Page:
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  • Writer's pictureRachel Red-Horse

Native Legends: Red Cloud

Red Cloud was born in 1822 near present-day, north-central Nebraska near the forks of the Platte River. Red Cloud gained a reputation in raids against the Pawnee and Crow.

He became War chief and leader of the Oglala Sioux after showing leadership and bravery against the Pawnees, Crows, Utes, and Shoshones. He also divided the Oglala by killing the rival of his uncle, another tribal leader.

In 1865 when gold was discovered in Montana the Army began building forts across Lakota hunting grounds, establishing the Bozeman Trail. The Bozeman Trail was connected to the Oregon Trail and brought miners, immigrants, settlers, and wagon trains directly through buffalo feeding areas. Red Cloud, along with Man Afraid of his Horses, refused to sign a nonaggression treaty permitting passage across their lands from Fort Laramie to Montana. Which led to the army taking action.

When troops built forts along the Bozeman Trail they broke the Treaty of Fort Laramie. The treaty that protected tribal lands for the Sioux. Red Cloud and his followers cut off food supplies and laid siege to Fort Phil Kearney for two years in resistance. Captain William Fetterman led a relief party in 1866 of eighty-one men and he never returned. This was the start of Red Cloud’s War.

At the end of the war, Red Cloud signed the Second Treaty of Fort Laramie. In the treaty, the U.S. promised it would abandon the Bozeman Trail. They also gave the Lakota possession of what is now the western half of South Dakota, along with large parts of Wyoming and Montana. Red Cloud agreed to stop fighting, and moved onto a reservation in Nebraska known as the Red Cloud Agency.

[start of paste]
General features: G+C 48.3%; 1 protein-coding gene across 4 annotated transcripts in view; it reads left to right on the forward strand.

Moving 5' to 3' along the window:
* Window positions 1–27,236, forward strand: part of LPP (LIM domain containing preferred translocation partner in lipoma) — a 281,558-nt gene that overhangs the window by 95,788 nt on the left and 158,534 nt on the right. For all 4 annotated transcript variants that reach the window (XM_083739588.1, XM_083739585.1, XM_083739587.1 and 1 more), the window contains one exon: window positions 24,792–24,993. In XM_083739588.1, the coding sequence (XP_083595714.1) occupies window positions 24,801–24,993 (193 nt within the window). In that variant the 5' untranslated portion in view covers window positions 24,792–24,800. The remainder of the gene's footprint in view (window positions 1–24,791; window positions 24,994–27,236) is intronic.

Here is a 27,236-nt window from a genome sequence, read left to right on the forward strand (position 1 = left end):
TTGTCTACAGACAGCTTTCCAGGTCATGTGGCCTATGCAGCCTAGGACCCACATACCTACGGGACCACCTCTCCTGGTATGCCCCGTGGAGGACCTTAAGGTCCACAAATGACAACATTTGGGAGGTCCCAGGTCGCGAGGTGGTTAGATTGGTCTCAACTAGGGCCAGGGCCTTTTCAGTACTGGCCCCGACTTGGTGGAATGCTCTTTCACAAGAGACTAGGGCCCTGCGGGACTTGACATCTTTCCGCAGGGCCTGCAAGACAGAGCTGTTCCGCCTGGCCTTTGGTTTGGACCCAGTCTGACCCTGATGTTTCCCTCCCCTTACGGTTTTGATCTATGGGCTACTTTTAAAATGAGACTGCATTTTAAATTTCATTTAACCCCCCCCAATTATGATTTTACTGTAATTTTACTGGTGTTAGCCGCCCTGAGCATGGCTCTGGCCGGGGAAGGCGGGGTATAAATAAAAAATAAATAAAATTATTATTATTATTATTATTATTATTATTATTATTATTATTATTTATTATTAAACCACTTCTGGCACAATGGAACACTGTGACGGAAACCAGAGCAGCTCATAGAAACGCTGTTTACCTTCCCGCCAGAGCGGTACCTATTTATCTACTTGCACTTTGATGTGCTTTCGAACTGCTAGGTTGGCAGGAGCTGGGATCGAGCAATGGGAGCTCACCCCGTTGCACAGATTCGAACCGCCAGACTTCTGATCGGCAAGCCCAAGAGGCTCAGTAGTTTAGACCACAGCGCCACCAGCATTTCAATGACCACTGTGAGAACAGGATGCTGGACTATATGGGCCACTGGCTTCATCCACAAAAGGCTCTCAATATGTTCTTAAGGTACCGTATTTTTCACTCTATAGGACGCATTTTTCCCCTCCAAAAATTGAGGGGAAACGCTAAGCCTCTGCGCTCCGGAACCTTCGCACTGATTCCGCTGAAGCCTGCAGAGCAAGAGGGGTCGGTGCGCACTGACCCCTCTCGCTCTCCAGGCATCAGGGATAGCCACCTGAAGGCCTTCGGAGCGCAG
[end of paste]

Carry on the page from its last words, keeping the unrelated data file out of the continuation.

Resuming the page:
Red Cloud was now a diplomat on behalf of his people. In 1870, Red Cloud visited Washington with other Native American leaders, and met President Grant. He met with Grant again in 1875, when Grant offered $25,000 to the Sioux if they would give up their rights to hunt along the Platte River in Dakota Territory. Red Cloud, Spotted Tail, and Little Wound refused this offer on behalf of their people.

Despite Red Cloud's peaceful negotiations, other Indians, including Red Cloud's son, still wanted to fight for their territory and way of life. President Grant tried to avoid war, but after Sitting Bull's defeat of Custer's Seventh Cavalry in June 1876, whites began an aggressive campaign against Native Americans in the West. Red Cloud resisted the call to war.

After moving to Pine Ridge Agency in 1878, Red Cloud pushed for better treatment for his people. Eventually, the agent was dismissed. Red Cloud went to Washington a few more times on behalf of his people, and activists like Mary Bonney worked to help Native Americans gain more rights. Red Cloud continued to work towards preserving Native lands and maintaining sovereignty. Several years before his death, Red Cloud converted to Christianity and changed his first name to John. He died at the Pine Ridge Reservation in 1909.

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